Merkle Proof and Verification
Merkle trees are hash-based data structures used to prove the integrity of transaction data stored in the block. For this exercise you may assume that all trees are binary, balanced, and that the number of transactions to be stored are some exponent of two.
Above you can see what this tree would look like. The eight transactions in the block (A-H) are lined up in the bottom row. The second row contains four hashes (S(X) = sha3 hash) of the child transactions. The third row contains hashes of the child hashes, and the root contains a hash of the hashes of the hashes of the transactions. Generically, this is how the transaction part of an Ethereum block is laid out and the root here is what we know of as a transaction header (one of the 15 pieces of information that goes into the block header).
The reason we use Merkle trees to store block data (i.e. transactions) is that verification is very efficient. This verification is called a Merkle proof.
Suppose we want to prove that transaction C was indeed in the block that formed the header shown above.
In addition to the transaction hash C , we also need D, S(A,B), and S(S(E,F),S(G,H)) to form the proof. The verification itself performs the following steps on the proof:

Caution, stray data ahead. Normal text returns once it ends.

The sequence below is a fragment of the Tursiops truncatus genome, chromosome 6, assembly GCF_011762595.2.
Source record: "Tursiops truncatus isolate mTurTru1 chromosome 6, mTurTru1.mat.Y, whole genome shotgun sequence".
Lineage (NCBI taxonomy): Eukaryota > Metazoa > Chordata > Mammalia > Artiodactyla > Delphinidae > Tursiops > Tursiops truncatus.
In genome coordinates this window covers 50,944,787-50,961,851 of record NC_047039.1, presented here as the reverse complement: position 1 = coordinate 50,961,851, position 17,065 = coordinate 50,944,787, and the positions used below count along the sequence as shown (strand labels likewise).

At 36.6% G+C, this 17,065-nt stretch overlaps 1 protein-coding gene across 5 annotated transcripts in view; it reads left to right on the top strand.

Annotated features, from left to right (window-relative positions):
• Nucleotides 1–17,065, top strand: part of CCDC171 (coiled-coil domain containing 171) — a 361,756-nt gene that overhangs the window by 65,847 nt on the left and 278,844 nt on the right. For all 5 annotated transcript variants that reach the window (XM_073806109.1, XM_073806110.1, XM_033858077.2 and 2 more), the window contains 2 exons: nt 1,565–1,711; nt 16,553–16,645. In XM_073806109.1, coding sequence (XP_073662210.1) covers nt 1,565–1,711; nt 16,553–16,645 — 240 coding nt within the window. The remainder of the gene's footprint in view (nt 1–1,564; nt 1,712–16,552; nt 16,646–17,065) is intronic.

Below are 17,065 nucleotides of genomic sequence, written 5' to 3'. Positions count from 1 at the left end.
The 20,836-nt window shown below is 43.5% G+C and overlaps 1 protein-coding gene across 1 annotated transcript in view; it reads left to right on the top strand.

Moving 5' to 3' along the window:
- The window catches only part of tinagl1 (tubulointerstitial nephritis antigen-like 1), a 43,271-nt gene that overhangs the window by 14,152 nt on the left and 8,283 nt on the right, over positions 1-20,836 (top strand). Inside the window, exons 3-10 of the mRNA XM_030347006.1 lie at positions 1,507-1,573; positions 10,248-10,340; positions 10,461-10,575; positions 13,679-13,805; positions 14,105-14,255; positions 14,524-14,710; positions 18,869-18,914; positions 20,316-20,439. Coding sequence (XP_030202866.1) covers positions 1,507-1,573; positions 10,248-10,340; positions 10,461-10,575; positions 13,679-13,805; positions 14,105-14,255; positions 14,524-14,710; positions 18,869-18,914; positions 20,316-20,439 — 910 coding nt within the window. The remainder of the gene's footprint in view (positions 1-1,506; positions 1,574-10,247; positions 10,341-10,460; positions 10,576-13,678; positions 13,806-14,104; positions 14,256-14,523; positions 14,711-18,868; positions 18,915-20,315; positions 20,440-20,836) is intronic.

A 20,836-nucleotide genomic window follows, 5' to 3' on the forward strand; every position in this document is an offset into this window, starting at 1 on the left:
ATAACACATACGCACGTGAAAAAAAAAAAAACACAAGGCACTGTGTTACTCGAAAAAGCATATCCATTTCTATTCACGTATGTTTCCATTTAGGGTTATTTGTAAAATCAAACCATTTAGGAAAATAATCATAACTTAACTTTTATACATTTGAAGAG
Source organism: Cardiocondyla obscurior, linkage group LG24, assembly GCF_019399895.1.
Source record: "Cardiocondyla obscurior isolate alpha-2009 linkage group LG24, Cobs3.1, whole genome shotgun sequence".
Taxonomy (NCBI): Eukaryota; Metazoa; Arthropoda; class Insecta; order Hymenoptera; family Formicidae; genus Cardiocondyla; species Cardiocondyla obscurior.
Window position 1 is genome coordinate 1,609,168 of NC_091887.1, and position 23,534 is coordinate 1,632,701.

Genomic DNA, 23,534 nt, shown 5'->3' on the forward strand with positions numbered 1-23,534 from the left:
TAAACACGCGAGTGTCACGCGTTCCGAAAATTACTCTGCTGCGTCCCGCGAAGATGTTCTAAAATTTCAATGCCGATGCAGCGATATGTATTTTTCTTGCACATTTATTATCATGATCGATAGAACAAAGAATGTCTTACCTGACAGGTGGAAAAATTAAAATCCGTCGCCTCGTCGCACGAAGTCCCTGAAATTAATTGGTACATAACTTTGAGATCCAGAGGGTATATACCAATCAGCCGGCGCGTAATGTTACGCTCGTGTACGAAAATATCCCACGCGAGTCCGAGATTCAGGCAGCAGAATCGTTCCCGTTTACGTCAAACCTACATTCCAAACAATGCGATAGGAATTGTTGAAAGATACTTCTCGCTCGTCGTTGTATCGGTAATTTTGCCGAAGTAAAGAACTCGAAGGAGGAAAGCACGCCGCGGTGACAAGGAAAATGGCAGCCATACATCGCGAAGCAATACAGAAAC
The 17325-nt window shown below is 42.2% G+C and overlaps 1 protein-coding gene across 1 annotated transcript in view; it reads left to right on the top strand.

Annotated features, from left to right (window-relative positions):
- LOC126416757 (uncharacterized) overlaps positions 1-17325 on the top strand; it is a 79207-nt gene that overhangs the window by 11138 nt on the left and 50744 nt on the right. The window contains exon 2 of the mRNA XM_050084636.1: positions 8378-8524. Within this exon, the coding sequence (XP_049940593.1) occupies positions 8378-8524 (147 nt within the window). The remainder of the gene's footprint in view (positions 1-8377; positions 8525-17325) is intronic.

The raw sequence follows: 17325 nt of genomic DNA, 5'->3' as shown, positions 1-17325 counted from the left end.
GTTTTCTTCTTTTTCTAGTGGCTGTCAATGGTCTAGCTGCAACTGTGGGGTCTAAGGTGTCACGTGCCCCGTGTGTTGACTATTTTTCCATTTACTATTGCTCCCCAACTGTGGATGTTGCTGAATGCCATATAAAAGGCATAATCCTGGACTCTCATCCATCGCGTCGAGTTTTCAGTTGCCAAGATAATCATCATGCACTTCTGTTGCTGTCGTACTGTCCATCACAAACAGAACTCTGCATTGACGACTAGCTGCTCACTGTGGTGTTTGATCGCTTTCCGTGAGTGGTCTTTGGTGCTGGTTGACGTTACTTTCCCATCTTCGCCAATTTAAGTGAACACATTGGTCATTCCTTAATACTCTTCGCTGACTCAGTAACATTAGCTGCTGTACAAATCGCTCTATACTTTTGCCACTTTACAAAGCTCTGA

- Hash C and D to produce S(C,D).
- Hash S(A,B) and S(C,D) to produce S(S(A,B),S(C,D)).
- Hash S(S(A,B),S(C,D)) and S(S(E,F),S(G,H)) to produce the root.
- Check that the root is the same as what has been stored previously.
The efficiency here is that we proved a transaction belonged in a block with only 3 accompanying pieces of information (instead of the 7 other transactions that were stored in the block). This efficiency becomes exponentially more pronounced with larger trees.
It will be your job to implement the Merkle proof functionality and to verify it.
A Note on Project Layout
You need only to make changes to
merkle_proof.py, please make sure to familiarize yourselves with the layout of the entire directory however. The roles of the other files are as follows:
hash_data_structures.py: contains intermediary object classes that act as nodes in the tree.
merkle_tree.py: contains the Merkle Tree implementation; make sure you familiarize yourself with how it works. It takes in a list of transactions as inputs. Transactions are generally in the form of strings in this case, for brevity.
test.py: a script to help run all the other tests.
test_*.py: testing scripts built on the
unittestmodule. Each test ensures the integrity of their respective file.
test_sanity.py: tests that highlight the basic use of each data structure. Take a look at this file if you find yourself lost on how they are implemented.
utils.py: contains multiple helpful methods.
python3 test.py to run all the tests. You may add your own tests and run them with
python [filename].py. Make sure to format tests according to the
unittest module (take a look at the other files to see examples).
Writing your own tests is not required but highly recommended. All that matters is you pass our internal test cases.